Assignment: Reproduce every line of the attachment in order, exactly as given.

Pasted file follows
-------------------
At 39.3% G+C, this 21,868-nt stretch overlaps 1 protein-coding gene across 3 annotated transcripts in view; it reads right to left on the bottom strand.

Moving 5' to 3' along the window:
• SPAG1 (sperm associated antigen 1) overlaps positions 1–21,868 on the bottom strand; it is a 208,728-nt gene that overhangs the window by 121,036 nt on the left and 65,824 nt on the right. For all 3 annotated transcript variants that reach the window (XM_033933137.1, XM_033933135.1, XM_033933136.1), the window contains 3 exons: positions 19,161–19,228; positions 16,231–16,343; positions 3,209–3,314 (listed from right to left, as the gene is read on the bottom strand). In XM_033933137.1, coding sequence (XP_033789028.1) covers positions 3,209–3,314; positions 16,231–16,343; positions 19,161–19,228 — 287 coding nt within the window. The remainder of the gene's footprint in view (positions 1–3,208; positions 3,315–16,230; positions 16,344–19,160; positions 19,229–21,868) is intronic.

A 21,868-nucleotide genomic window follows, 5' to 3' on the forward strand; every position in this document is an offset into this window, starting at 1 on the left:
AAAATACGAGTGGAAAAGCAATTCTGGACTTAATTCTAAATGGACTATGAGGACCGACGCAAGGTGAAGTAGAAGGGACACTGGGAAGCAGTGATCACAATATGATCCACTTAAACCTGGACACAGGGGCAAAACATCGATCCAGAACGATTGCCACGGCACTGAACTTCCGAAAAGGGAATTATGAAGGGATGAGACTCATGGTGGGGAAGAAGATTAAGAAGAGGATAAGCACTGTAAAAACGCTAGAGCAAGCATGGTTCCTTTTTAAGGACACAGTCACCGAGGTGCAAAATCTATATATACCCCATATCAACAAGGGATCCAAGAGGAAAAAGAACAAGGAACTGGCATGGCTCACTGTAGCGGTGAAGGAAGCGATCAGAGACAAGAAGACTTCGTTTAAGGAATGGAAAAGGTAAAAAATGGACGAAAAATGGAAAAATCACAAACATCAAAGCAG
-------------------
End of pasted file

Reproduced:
At 39.3% G+C, this 21,868-nt stretch overlaps 1 protein-coding gene across 3 annotated transcripts in view; it reads right to left on the bottom strand.

Moving 5' to 3' along the window:
• SPAG1 (sperm associated antigen 1) overlaps positions 1–21,868 on the bottom strand; it is a 208,728-nt gene that overhangs the window by 121,036 nt on the left and 65,824 nt on the right. For all 3 annotated transcript variants that reach the window (XM_033933137.1, XM_033933135.1, XM_033933136.1), the window contains 3 exons: positions 19,161–19,228; positions 16,231–16,343; positions 3,209–3,314 (listed from right to left, as the gene is read on the bottom strand). In XM_033933137.1, coding sequence (XP_033789028.1) covers positions 3,209–3,314; positions 16,231–16,343; positions 19,161–19,228 — 287 coding nt within the window. The remainder of the gene's footprint in view (positions 1–3,208; positions 3,315–16,230; positions 16,344–19,160; positions 19,229–21,868) is intronic.

A 21,868-nucleotide genomic window follows, 5' to 3' on the forward strand; every position in this document is an offset into this window, starting at 1 on the left:
AAAATACGAGTGGAAAAGCAATTCTGGACTTAATTCTAAATGGACTATGAGGACCGACGCAAGGTGAAGTAGAAGGGACACTGGGAAGCAGTGATCACAATATGATCCACTTAAACCTGGACACAGGGGCAAAACATCGATCCAGAACGATTGCCACGGCACTGAACTTCCGAAAAGGGAATTATGAAGGGATGAGACTCATGGTGGGGAAGAAGATTAAGAAGAGGATAAGCACTGTAAAAACGCTAGAGCAAGCATGGTTCCTTTTTAAGGACACAGTCACCGAGGTGCAAAATCTATATATACCCCATATCAACAAGGGATCCAAGAGGAAAAAGAACAAGGAACTGGCATGGCTCACTGTAGCGGTGAAGGAAGCGATCAGAGACAAGAAGACTTCGTTTAAGGAATGGAAAAGGTAAAAAATGGACGAAAAATGGAAAAATCACAAACATCAAAGCAG